Fixing the DAC on a Wemos S2 Mini

A post where Steve uses 500 words more than necessary to describe how to improve the DAC on an S2 Mini board.

Fixing the DAC on a Wemos S2 Mini
Let's get hacking.

A delightfully specific post title, and we'll get to it in a moment after some preamblic verbiage.


I've decided that 8-bit microcontrollers need to be dead to me. What's the point of persevering with, say, an Arduino Pro Mini, with its lack of power and useful peripherals (not to mention no USB port) when, for the same price, I could be using a more efficient 32-bit offering with both bells and whistles?

For reasons I started going into, then got bored writing (and figured out any potential reader would get more bored than me), my development boards of choice are now the Raspberry Pi Pico and the S2 Mini (ostensibly by Wemos, but it looks like there's many more clones about than originals). Both are crazy cheap - the Pi Pico is £4.30 locally, and I got five S2 Minis delivered from China for just under £12 - super capable and CircuitPython compatible.


The S2 Mini has two built-in 8-bit DACs in its arsenal, and it was that fact that made me turn my back on the Arduino Pro Mini I'd started a project with. However, Wemos followed the chip manufacturer's designs and a questionable choice made one of the DACs more or less useless. An external pull-up resistor to Vcc on the pin the DAC is tied to means that, instead of a range of (roughly) 0-3.3V, you get a range of 1.65-3.3V on this one. This annoyed me enough to not only try and do something about it, but also document what I did. (Yes, this page is that document.)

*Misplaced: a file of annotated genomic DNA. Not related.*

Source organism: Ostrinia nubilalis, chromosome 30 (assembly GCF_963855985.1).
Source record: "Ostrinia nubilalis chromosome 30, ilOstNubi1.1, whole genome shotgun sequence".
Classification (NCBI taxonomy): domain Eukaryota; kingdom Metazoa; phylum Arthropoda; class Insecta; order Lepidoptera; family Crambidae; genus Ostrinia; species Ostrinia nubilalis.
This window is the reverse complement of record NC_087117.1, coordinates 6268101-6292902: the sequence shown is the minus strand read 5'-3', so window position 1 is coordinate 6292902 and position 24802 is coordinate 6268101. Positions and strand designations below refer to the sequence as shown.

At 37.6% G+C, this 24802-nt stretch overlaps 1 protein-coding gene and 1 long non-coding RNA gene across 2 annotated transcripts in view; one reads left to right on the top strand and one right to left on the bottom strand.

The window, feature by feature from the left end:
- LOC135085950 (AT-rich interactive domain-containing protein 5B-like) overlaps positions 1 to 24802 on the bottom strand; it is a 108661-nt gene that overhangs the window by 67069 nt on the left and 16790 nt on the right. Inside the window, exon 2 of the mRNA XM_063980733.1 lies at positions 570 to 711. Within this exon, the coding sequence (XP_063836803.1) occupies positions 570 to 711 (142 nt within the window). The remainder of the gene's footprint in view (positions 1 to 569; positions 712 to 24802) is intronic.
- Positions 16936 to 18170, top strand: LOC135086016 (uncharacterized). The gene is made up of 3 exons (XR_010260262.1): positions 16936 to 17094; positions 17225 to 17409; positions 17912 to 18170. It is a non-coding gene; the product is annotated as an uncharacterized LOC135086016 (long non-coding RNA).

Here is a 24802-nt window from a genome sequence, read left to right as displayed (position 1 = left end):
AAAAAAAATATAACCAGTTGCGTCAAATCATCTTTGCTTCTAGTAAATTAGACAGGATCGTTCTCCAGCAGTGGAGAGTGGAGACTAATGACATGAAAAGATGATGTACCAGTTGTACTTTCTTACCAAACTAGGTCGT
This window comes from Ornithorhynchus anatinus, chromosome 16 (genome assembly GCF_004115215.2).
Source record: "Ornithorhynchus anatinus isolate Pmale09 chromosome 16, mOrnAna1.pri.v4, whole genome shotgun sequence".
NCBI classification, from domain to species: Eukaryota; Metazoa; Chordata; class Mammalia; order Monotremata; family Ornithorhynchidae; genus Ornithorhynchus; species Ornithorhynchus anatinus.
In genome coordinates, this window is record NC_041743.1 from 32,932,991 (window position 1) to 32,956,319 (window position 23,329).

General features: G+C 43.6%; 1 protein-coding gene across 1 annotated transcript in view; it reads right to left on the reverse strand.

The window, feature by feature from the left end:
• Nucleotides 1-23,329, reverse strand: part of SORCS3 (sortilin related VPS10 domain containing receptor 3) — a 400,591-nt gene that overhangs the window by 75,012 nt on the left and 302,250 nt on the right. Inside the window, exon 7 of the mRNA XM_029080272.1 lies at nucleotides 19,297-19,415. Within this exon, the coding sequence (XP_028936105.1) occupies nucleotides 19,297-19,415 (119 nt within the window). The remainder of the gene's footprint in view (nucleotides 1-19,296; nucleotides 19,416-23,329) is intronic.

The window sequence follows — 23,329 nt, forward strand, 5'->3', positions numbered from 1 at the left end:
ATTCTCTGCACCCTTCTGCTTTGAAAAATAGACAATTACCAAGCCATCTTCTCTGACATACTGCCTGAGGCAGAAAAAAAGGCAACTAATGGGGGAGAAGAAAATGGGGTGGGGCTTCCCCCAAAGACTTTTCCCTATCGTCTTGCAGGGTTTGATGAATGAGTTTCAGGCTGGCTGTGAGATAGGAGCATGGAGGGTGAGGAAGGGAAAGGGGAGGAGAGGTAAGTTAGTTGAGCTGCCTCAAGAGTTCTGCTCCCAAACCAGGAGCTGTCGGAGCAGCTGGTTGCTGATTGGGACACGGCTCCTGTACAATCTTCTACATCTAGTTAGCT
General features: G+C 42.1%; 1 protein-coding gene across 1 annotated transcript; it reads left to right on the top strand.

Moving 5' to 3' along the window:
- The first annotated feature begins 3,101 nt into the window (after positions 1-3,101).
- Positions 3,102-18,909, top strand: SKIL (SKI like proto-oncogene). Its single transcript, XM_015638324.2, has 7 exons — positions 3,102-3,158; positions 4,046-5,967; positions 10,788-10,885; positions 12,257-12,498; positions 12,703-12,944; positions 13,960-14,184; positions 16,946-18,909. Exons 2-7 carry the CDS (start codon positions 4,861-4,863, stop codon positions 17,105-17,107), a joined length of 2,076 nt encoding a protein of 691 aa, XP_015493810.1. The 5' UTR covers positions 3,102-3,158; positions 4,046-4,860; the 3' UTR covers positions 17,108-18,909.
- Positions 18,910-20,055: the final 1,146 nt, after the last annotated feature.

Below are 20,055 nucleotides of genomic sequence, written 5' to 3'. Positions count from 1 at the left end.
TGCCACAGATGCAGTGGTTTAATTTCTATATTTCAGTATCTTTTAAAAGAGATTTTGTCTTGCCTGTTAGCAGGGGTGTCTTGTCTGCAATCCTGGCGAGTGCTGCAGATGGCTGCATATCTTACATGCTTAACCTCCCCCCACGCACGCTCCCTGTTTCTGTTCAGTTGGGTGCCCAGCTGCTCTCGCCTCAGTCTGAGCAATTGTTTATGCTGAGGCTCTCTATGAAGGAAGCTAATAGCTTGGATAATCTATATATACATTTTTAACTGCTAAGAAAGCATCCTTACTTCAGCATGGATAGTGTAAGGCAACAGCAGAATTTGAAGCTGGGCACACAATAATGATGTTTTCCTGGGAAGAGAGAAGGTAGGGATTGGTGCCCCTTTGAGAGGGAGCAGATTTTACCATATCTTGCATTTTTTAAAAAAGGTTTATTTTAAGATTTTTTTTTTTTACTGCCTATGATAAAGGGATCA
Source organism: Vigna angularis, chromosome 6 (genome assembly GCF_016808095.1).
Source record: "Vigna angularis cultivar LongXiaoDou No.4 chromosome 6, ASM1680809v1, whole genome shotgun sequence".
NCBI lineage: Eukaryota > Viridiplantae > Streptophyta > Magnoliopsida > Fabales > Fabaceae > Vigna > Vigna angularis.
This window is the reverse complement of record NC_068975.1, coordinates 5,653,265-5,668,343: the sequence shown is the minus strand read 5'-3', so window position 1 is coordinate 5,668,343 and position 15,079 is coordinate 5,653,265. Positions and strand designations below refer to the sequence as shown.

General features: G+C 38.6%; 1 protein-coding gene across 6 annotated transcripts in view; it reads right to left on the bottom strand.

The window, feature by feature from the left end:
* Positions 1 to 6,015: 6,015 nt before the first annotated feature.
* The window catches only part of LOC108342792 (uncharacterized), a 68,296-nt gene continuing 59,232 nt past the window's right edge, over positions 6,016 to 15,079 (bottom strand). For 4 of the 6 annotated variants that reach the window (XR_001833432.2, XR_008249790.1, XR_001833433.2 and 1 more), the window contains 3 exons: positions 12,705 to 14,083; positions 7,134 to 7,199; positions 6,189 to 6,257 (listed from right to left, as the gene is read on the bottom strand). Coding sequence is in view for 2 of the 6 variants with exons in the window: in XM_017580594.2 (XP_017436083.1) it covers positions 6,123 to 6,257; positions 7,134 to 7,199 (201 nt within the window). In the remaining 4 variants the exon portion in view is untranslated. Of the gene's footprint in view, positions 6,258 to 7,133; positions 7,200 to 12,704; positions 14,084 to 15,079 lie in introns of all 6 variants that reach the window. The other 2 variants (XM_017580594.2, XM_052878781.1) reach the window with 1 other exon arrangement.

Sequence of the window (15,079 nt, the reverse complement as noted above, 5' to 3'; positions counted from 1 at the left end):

R4 is the problem. 

Researching a little further, I found that Sparkfun's board with this chipset on has a solder jumper/bridge on the back which allows you to disconnect the resistor on this pin, which allows you to get proper DAC capabilities.

Evidence of a potential fix.

So, with that in mind, it looks as if you can safely remove that resistor and the chip will keep working. Given they were around £2.40 each, I figured it was worth tracking down the resistor and disabling it in some way, and writing off the cost if it went wrong.

How to fix it

Using a multimeter in conjunction with the schematic and the nice hi-res photos of both sides of the board on the Wemos site, I tracked down R4.

It's that teeny tiny resistor that we need to deal with.

And so I removed it with my Micro Nippers, as carefully as possible so as to not hit the capacitor just beside, or leave any debris behind. (There was no way I was going to do that with a soldering iron.)

Surgery complete.

And now...? Now I have two 8-bit DACs that work identically, and everything else is just as it was. Great success!


To get DAC2 to function normally on a Wemos S2 Mini (and its clones), very carefully use a pair of decent quality side cutters to remove/destroy the resistor circled in the image above, between the USB-C port and the ESP32-S2 chip. I'm not responsible if you break your board, because you're using counterfeit Plato side cutters or something like that. (And sorry for waffling on and on.)